Series: Global Views

Time for a Big Push on Infrastructure in Africa: What the G-20 Can Do

Homi Kharas and Katherine Sierra

The Seoul G-20 Multi-Year Action Plan on Development identified gaps in infrastructure as a key bottleneck to growth in developing countries. It committed the G-20 countries to overcoming obstacles to infrastructure investment, developing project pipelines, improving capacity and facilitating finance, in particular for low-income countries. Estimates of total infrastructure financing needs in developing countries amount to over $1.2 trillion per year, with $93 billion for sub-Saharan Africa alone.

As a first step, the G-20 asked multilateral development banks and regional bodies to develop a list of priority infrastructure projects and to identify key bottlenecks. They also created a G-20 High Level Panel for Infrastructure Investment to mobilize support for scaling up infrastructure financing. The panel is being chaired by Tidjane Thiam, chief executive of Prudential plc, from the Ivory Coast. It will report back to the G-20 leaders at the Cannes Summit in November this year.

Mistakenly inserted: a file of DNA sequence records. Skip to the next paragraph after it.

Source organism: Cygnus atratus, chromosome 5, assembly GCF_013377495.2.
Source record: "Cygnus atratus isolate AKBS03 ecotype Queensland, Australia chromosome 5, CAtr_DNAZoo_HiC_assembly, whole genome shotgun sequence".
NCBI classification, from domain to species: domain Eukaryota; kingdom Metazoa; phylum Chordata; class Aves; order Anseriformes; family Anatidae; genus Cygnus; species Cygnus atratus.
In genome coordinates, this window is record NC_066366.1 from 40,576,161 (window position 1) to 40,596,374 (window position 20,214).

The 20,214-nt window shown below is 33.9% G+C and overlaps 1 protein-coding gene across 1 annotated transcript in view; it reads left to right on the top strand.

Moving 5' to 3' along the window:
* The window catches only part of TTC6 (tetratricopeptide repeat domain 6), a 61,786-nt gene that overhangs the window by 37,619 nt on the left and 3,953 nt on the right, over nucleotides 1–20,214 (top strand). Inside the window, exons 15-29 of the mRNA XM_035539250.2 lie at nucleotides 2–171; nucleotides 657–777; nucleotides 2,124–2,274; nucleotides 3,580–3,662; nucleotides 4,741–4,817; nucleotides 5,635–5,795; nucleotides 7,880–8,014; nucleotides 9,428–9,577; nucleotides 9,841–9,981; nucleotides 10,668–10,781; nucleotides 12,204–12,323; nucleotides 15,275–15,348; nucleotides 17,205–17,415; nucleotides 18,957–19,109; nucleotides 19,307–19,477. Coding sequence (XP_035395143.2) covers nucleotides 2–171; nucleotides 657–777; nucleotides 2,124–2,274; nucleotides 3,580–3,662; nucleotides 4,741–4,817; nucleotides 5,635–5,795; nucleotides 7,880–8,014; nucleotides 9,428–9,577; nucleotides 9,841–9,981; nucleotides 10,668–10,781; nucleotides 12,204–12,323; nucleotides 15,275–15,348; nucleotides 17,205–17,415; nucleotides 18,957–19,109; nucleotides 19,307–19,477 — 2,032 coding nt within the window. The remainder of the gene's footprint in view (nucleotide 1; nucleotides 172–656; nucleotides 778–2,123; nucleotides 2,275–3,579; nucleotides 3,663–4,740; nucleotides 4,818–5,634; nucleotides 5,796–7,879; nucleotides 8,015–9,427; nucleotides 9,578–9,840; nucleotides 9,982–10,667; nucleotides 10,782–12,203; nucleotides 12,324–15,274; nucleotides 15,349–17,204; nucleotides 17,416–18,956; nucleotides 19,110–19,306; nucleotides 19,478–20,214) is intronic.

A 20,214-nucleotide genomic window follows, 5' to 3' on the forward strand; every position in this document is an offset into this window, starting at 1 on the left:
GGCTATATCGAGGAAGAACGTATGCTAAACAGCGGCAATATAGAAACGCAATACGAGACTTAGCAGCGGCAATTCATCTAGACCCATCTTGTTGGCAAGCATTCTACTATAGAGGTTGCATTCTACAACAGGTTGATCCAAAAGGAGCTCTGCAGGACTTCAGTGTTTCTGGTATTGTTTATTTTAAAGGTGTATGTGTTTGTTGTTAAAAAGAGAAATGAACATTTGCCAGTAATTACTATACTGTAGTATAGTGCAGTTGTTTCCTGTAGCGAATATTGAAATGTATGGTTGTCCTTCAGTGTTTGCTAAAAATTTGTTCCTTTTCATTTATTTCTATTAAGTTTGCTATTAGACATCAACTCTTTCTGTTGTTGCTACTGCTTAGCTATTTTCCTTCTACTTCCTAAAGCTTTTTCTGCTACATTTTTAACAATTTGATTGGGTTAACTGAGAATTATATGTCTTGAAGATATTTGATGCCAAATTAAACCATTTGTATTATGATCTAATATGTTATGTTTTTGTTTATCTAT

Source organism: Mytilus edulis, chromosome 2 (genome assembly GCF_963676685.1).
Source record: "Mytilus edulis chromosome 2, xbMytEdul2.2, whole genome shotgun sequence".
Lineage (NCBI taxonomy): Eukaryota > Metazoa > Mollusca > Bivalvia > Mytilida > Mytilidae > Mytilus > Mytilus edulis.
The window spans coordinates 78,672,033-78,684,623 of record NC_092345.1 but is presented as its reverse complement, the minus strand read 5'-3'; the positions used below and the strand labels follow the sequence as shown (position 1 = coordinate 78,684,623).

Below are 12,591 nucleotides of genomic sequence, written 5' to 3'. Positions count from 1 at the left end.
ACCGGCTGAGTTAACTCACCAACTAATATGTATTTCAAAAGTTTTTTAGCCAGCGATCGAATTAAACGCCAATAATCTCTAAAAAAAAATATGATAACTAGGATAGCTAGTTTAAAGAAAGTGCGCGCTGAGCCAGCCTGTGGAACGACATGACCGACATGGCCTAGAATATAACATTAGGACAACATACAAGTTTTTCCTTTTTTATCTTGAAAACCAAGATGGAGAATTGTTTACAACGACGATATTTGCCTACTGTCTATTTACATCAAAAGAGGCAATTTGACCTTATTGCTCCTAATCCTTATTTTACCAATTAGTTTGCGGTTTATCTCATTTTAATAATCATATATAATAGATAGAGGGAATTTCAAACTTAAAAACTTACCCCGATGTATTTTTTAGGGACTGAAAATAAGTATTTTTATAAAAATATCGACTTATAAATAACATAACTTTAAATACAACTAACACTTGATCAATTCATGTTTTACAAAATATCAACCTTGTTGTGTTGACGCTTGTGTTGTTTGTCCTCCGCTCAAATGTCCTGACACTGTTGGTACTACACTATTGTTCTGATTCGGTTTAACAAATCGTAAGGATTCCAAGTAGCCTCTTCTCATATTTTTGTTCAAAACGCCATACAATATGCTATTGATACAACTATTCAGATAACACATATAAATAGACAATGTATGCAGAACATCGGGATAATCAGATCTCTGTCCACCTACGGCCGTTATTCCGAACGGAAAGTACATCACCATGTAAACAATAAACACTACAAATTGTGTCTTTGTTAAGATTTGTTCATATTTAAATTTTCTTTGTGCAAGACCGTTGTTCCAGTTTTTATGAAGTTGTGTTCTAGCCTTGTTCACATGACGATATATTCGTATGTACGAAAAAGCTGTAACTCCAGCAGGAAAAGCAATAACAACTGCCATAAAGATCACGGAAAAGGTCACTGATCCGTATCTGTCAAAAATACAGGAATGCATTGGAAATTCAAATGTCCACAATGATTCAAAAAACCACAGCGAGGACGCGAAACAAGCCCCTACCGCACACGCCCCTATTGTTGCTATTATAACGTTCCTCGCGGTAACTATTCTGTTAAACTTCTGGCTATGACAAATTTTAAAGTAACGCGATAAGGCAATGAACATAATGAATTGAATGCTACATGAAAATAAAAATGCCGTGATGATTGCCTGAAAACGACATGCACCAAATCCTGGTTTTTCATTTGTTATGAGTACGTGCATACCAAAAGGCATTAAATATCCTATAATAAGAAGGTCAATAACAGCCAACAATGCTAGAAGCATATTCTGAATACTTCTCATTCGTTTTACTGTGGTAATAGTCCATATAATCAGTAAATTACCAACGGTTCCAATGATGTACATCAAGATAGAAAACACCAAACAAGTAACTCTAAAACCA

What the G-20 decides to do on infrastructure will be a critical test of whether it can amount to more than a talkshop. As a first step toward addressing the infrastructure deficit in low-income countries, it is essential to conduct studies, build a project pipeline and estimate financing needs. Such steps have been taken before by other groups. An institutional platform has now been created, but the time has come to scale up investment in a major way. The acid test is whether any new ideas, programs or actual deals will emerge to accelerate infrastructure investments. This is not to say that the G-20 should try to fund the infrastructure themselves. That is unlikely, given their tight fiscal positions and undesirable given the need to involve the private sector to make sure these mega-projects are efficiently built. Instead, the G-20 must figure out how to be a catalyst. It can do this most effectively by focusing on regional (cross-border) projects in Africa and on filling the financing gap that exists between project identification and the start of construction. Here, we propose establishing a revolving fund to fill this gap.